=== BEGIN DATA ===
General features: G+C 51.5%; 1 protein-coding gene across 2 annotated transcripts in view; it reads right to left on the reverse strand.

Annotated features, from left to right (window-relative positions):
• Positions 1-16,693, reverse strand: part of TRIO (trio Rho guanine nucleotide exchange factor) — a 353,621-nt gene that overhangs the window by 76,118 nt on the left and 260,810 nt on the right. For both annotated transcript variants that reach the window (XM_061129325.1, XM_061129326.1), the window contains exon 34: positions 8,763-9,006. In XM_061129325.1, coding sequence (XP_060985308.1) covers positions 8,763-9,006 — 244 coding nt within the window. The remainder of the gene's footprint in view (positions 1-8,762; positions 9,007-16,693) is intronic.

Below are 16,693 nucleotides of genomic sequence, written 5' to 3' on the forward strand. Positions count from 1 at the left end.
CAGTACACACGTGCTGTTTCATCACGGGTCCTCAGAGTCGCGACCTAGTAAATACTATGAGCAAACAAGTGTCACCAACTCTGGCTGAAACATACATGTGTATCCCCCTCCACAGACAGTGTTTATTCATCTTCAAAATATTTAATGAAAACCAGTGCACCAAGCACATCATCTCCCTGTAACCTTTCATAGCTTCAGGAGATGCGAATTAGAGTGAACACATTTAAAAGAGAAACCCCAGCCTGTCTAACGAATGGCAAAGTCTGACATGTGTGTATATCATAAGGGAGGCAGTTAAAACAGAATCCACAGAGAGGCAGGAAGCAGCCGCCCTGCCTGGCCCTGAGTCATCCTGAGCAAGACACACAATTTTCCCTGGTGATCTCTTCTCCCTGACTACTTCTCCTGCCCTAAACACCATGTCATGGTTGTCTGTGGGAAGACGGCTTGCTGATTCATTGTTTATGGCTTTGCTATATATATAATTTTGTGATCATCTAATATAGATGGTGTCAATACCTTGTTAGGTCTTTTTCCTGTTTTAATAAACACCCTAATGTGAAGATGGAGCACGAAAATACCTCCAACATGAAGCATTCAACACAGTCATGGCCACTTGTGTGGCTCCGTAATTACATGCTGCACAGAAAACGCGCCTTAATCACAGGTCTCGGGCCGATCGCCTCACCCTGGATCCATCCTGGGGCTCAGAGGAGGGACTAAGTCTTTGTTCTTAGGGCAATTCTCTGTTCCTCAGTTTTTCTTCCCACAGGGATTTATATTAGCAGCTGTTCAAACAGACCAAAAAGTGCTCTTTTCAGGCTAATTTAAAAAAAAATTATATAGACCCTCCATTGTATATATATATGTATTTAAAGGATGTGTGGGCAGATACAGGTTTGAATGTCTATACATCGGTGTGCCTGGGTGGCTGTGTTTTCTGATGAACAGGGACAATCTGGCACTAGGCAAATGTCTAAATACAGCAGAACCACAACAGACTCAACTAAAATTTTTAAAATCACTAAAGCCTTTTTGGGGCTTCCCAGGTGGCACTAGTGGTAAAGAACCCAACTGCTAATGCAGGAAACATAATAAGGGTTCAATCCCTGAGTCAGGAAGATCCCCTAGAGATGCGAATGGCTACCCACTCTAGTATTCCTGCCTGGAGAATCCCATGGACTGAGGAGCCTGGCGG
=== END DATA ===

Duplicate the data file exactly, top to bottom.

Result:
General features: G+C 51.5%; 1 protein-coding gene across 2 annotated transcripts in view; it reads right to left on the reverse strand.

Annotated features, from left to right (window-relative positions):
• Positions 1-16,693, reverse strand: part of TRIO (trio Rho guanine nucleotide exchange factor) — a 353,621-nt gene that overhangs the window by 76,118 nt on the left and 260,810 nt on the right. For both annotated transcript variants that reach the window (XM_061129325.1, XM_061129326.1), the window contains exon 34: positions 8,763-9,006. In XM_061129325.1, coding sequence (XP_060985308.1) covers positions 8,763-9,006 — 244 coding nt within the window. The remainder of the gene's footprint in view (positions 1-8,762; positions 9,007-16,693) is intronic.

Below are 16,693 nucleotides of genomic sequence, written 5' to 3' on the forward strand. Positions count from 1 at the left end.
CAGTACACACGTGCTGTTTCATCACGGGTCCTCAGAGTCGCGACCTAGTAAATACTATGAGCAAACAAGTGTCACCAACTCTGGCTGAAACATACATGTGTATCCCCCTCCACAGACAGTGTTTATTCATCTTCAAAATATTTAATGAAAACCAGTGCACCAAGCACATCATCTCCCTGTAACCTTTCATAGCTTCAGGAGATGCGAATTAGAGTGAACACATTTAAAAGAGAAACCCCAGCCTGTCTAACGAATGGCAAAGTCTGACATGTGTGTATATCATAAGGGAGGCAGTTAAAACAGAATCCACAGAGAGGCAGGAAGCAGCCGCCCTGCCTGGCCCTGAGTCATCCTGAGCAAGACACACAATTTTCCCTGGTGATCTCTTCTCCCTGACTACTTCTCCTGCCCTAAACACCATGTCATGGTTGTCTGTGGGAAGACGGCTTGCTGATTCATTGTTTATGGCTTTGCTATATATATAATTTTGTGATCATCTAATATAGATGGTGTCAATACCTTGTTAGGTCTTTTTCCTGTTTTAATAAACACCCTAATGTGAAGATGGAGCACGAAAATACCTCCAACATGAAGCATTCAACACAGTCATGGCCACTTGTGTGGCTCCGTAATTACATGCTGCACAGAAAACGCGCCTTAATCACAGGTCTCGGGCCGATCGCCTCACCCTGGATCCATCCTGGGGCTCAGAGGAGGGACTAAGTCTTTGTTCTTAGGGCAATTCTCTGTTCCTCAGTTTTTCTTCCCACAGGGATTTATATTAGCAGCTGTTCAAACAGACCAAAAAGTGCTCTTTTCAGGCTAATTTAAAAAAAAATTATATAGACCCTCCATTGTATATATATATGTATTTAAAGGATGTGTGGGCAGATACAGGTTTGAATGTCTATACATCGGTGTGCCTGGGTGGCTGTGTTTTCTGATGAACAGGGACAATCTGGCACTAGGCAAATGTCTAAATACAGCAGAACCACAACAGACTCAACTAAAATTTTTAAAATCACTAAAGCCTTTTTGGGGCTTCCCAGGTGGCACTAGTGGTAAAGAACCCAACTGCTAATGCAGGAAACATAATAAGGGTTCAATCCCTGAGTCAGGAAGATCCCCTAGAGATGCGAATGGCTACCCACTCTAGTATTCCTGCCTGGAGAATCCCATGGACTGAGGAGCCTGGCGG